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Apparel Suppliers Seek Sustainable Business  image

Apparel Suppliers Seek Sustainable Business 

By Mark Seavy

Sustainability was top of mind for suppliers at the recent Magic NY show. But how sustainable strategies are being defined and applied—and just how widespread the consumer demand is for sustainable products—remains open to debate.

Sustainable credentials are at the top of Millennial and Gen Z consumers’ shopping lists, suppliers said, whether that comes through the materials used or the manufacturing process. But for consumers 35 years and older, sustainability often carries less currency.

That is due in part to the retail price premium (30% and up) for the application of sustainable materials like plastic water bottles, organic cotton, and vegan leather. For example, women’s apparel supplier Zig Zag Asian Collection’s jumpers, skirts, tops, and other apparel are made with organic cotton sourced from Nepal and have a 40% higher cost versus the standard cotton, Founder Afrid Ghoffrani said.

And apparel company Recycled Karma Brands launched a Green Label t-shirt collection in 2019 featuring music artists, each made with plastic derived from five recycled water bottles. The range’s more involved manufacturing process added 30% to production costs versus standard cotton t-shirts, said Jene Park, CEO & Creative Director at Recycled Karma Brands. However, Recycled Karma Brands priced its Green Label collection similarly to standard t-shirts and sold them at a loss to promote sustainability, Park said. But it eventually had to discontinue the line, Park said.

“Sustainability is definitely recognized by consumers, but it is not for everybody because the price point is higher and as long as there are other materials and they have a choice, 75% will choose the cheaper product,” said Ghoffrani, noting that organic cotton apparel accounts for about 25% of Zig Zag’s annual sales. “But there are consumers out there looking for organic cotton and the people that are in that community will buy it and the business is starting to move more and more in that direction.”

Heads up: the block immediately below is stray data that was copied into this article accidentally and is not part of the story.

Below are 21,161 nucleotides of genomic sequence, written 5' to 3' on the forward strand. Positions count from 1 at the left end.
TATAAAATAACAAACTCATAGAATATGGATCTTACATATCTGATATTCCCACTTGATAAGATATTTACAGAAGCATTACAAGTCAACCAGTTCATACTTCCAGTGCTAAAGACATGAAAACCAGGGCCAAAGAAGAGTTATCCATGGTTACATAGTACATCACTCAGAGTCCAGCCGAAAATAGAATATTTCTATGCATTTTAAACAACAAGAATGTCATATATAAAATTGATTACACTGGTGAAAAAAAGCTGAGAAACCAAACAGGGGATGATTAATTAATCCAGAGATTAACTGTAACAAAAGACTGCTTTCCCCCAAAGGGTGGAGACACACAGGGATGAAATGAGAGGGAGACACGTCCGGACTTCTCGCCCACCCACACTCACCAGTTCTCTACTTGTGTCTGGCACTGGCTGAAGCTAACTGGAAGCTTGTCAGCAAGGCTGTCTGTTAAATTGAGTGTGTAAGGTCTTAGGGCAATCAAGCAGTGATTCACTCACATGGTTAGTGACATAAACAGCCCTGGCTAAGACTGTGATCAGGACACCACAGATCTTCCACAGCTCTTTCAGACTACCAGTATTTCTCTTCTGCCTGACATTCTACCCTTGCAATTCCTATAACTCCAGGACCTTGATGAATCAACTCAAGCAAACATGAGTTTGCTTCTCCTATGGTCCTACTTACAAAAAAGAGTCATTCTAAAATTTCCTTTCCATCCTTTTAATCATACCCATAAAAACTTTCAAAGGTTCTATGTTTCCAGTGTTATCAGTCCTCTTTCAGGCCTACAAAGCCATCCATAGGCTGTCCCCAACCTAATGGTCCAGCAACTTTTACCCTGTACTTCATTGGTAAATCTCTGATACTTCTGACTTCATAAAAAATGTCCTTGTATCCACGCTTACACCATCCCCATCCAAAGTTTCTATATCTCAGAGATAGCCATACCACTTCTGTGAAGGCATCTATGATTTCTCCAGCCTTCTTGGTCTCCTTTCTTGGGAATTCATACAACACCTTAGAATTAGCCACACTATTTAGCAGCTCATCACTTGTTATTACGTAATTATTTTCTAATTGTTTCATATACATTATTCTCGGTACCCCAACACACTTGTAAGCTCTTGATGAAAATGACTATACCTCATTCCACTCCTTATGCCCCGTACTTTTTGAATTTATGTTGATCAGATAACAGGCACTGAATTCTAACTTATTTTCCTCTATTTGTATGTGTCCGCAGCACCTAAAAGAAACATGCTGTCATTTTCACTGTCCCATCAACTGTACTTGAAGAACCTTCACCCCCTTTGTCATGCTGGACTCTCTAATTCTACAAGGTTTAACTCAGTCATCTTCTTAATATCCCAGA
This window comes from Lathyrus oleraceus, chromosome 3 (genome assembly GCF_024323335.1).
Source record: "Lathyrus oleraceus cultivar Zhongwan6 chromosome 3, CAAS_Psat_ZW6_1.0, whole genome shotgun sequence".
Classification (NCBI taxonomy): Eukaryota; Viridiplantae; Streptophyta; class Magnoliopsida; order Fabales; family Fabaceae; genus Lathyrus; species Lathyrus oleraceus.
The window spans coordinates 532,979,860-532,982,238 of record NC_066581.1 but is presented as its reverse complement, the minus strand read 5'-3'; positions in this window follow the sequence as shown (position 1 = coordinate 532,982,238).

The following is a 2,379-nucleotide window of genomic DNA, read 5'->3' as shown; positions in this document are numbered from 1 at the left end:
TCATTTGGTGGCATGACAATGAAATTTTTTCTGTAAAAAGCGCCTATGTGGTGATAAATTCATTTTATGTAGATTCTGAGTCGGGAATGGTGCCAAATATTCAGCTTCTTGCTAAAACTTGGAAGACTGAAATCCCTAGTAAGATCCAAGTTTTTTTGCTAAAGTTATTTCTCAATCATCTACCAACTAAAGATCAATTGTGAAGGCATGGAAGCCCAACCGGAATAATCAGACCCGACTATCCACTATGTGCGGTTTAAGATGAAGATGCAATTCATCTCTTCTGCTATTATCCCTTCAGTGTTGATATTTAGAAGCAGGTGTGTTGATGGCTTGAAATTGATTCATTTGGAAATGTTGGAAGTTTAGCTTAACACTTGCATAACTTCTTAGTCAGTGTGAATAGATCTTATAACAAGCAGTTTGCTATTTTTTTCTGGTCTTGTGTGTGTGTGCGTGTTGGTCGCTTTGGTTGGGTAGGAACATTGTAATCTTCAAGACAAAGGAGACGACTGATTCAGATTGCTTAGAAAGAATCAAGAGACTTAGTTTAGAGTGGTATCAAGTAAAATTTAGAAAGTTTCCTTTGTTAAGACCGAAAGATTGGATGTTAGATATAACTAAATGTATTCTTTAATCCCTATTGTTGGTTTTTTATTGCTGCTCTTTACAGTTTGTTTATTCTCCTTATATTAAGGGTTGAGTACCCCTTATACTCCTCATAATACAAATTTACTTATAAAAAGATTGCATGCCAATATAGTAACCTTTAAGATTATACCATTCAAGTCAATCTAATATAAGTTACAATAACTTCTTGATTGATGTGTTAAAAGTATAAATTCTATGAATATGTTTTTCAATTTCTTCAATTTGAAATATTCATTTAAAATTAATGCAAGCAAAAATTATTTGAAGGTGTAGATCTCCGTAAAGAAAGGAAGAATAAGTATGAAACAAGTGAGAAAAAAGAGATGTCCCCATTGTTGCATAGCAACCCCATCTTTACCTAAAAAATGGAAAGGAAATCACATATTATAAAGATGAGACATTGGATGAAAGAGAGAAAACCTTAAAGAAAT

The sense of community among consumers—combined with a more mature manufacturing process —has narrowed the price gap for blue jeans, said Lauren Morris, Director of Sales at A3 Apparel, which sells under the 1822 Denim brand. A3 uses Lenzing Group’s Tencel (wood pulp-based fibers derived from birch and eucalyptus trees) and Unifi’s Repreve plastic fibers created from recycled plastic water bottles. A3 also attaches Tencel and Repreve hang tags to its jeans, which also feature a “Re: Denim” tag. 1822 Denim prices its Tencel and Repreve-based jeans at $69-$79. Sustainable materials-based jeans account for about 40% of 1822 Denim’s annual sales, Morris said.

Vegan outerwear supplier Wuxly also launched preorders earlier this month for a 14-piece licensed Ghostbusters collection of crewneck sweatshirts, t-shirts, and pullover hoodies priced $60 (caps) to $1,845 (parka). Some of the pieces were made with Dupont’s 37% plant-based Sorona material.

“We have a community of consumers that will consistently buy the jeans, but it is also an education process because otherwise they might not understand the difference,” Morris said. More environmentally inclined U.S. states like Colorado, Hawaii, and Vermont are among the top-selling U.S. states for 1822 Denim  jeans made with sustainable materials, she said.

Similar communities are formed around other sustainable materials like vegan leather. Pop star Katy Perry, who announced plans to adopt a vegan lifestyle, features vegan leather in her footwear line, the rights to which she took back from Global Brands Group in 2021 after it shut down. But Perry’s name (as opposed to the range’s use of vegan leather) remains the top draw for the product, said Diane DellaRocca, an account executive at Katy Perry Footwear.

Yet vegan leather, which doesn’t contain animal by-products in manufacturing, uses polyurethane chemicals in production. German manufacturer Mainpol’s Freaky Nation is entering the U.S. market for the first time with leather jackets treated with vegetable dye derived from tree bark, fruits, and leaves as opposed to chromium. The jackets have been available in Europe since 2018.

“Consumers are willing to pay a little bit more for sustainability, but not 50-60% more,” a Freaky Nation spokesperson said. “They like vegetable dye-treated leather but I am not sure they understand it. It is still an education process both for consumers and retailers. It is a new industry, and it will just take time to mature.”

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